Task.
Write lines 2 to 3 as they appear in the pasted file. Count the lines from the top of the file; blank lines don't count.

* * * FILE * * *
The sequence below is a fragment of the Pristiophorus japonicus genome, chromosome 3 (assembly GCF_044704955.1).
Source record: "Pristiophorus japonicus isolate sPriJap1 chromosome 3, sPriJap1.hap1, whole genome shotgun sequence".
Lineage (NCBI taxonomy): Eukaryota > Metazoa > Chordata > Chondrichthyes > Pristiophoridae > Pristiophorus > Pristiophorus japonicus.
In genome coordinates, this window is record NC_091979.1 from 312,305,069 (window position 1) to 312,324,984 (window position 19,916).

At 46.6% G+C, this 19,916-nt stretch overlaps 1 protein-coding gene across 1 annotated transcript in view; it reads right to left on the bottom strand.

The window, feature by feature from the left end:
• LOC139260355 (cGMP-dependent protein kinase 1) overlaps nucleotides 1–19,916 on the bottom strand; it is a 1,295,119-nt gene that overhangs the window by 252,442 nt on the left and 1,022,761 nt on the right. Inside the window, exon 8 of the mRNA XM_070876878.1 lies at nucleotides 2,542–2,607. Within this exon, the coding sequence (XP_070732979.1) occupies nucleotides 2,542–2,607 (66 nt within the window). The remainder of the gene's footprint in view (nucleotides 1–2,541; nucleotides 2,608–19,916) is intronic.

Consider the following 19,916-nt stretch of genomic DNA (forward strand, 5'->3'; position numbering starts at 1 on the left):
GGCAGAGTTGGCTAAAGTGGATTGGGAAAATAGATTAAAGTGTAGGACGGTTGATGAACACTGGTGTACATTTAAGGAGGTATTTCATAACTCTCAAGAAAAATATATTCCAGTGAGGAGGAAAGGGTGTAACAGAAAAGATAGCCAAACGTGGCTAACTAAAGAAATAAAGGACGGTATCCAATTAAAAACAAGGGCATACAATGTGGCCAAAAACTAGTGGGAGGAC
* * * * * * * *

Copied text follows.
Source record: "Pristiophorus japonicus isolate sPriJap1 chromosome 3, sPriJap1.hap1, whole genome shotgun sequence".
Lineage (NCBI taxonomy): Eukaryota > Metazoa > Chordata > Chondrichthyes > Pristiophoridae > Pristiophorus > Pristiophorus japonicus.